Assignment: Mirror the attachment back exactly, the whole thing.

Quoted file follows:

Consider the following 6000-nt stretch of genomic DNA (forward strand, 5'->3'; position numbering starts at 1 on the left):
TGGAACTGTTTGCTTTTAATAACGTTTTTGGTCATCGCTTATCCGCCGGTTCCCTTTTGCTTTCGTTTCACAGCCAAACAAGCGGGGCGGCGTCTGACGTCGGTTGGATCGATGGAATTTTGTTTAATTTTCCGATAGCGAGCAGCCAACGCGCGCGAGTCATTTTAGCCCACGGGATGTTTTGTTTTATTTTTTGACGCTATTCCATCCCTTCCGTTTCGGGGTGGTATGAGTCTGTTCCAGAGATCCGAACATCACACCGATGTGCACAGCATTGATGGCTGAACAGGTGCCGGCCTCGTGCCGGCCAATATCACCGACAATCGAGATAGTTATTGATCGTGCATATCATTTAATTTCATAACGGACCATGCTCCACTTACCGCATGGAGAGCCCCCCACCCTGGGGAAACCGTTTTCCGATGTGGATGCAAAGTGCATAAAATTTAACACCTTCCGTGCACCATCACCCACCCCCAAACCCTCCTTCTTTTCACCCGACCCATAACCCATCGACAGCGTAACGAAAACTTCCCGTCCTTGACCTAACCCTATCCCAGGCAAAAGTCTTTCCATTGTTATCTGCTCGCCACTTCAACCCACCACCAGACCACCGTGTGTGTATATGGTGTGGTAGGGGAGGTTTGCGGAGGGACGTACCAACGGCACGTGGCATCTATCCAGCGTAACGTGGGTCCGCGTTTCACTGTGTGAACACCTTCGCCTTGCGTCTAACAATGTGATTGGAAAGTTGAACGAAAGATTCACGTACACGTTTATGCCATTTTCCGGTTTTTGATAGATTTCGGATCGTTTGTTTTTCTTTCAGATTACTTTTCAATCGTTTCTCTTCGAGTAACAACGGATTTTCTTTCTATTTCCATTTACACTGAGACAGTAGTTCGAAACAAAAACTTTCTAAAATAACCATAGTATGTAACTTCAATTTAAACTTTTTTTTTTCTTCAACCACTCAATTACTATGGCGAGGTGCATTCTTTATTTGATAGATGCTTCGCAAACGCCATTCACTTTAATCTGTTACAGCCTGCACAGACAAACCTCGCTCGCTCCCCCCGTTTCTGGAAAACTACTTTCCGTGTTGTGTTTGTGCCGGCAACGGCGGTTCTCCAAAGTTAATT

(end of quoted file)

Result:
Consider the following 6000-nt stretch of genomic DNA (forward strand, 5'->3'; position numbering starts at 1 on the left):
TGGAACTGTTTGCTTTTAATAACGTTTTTGGTCATCGCTTATCCGCCGGTTCCCTTTTGCTTTCGTTTCACAGCCAAACAAGCGGGGCGGCGTCTGACGTCGGTTGGATCGATGGAATTTTGTTTAATTTTCCGATAGCGAGCAGCCAACGCGCGCGAGTCATTTTAGCCCACGGGATGTTTTGTTTTATTTTTTGACGCTATTCCATCCCTTCCGTTTCGGGGTGGTATGAGTCTGTTCCAGAGATCCGAACATCACACCGATGTGCACAGCATTGATGGCTGAACAGGTGCCGGCCTCGTGCCGGCCAATATCACCGACAATCGAGATAGTTATTGATCGTGCATATCATTTAATTTCATAACGGACCATGCTCCACTTACCGCATGGAGAGCCCCCCACCCTGGGGAAACCGTTTTCCGATGTGGATGCAAAGTGCATAAAATTTAACACCTTCCGTGCACCATCACCCACCCCCAAACCCTCCTTCTTTTCACCCGACCCATAACCCATCGACAGCGTAACGAAAACTTCCCGTCCTTGACCTAACCCTATCCCAGGCAAAAGTCTTTCCATTGTTATCTGCTCGCCACTTCAACCCACCACCAGACCACCGTGTGTGTATATGGTGTGGTAGGGGAGGTTTGCGGAGGGACGTACCAACGGCACGTGGCATCTATCCAGCGTAACGTGGGTCCGCGTTTCACTGTGTGAACACCTTCGCCTTGCGTCTAACAATGTGATTGGAAAGTTGAACGAAAGATTCACGTACACGTTTATGCCATTTTCCGGTTTTTGATAGATTTCGGATCGTTTGTTTTTCTTTCAGATTACTTTTCAATCGTTTCTCTTCGAGTAACAACGGATTTTCTTTCTATTTCCATTTACACTGAGACAGTAGTTCGAAACAAAAACTTTCTAAAATAACCATAGTATGTAACTTCAATTTAAACTTTTTTTTTTCTTCAACCACTCAATTACTATGGCGAGGTGCATTCTTTATTTGATAGATGCTTCGCAAACGCCATTCACTTTAATCTGTTACAGCCTGCACAGACAAACCTCGCTCGCTCCCCCCGTTTCTGGAAAACTACTTTCCGTGTTGTGTTTGTGCCGGCAACGGCGGTTCTCCAAAGTTAATT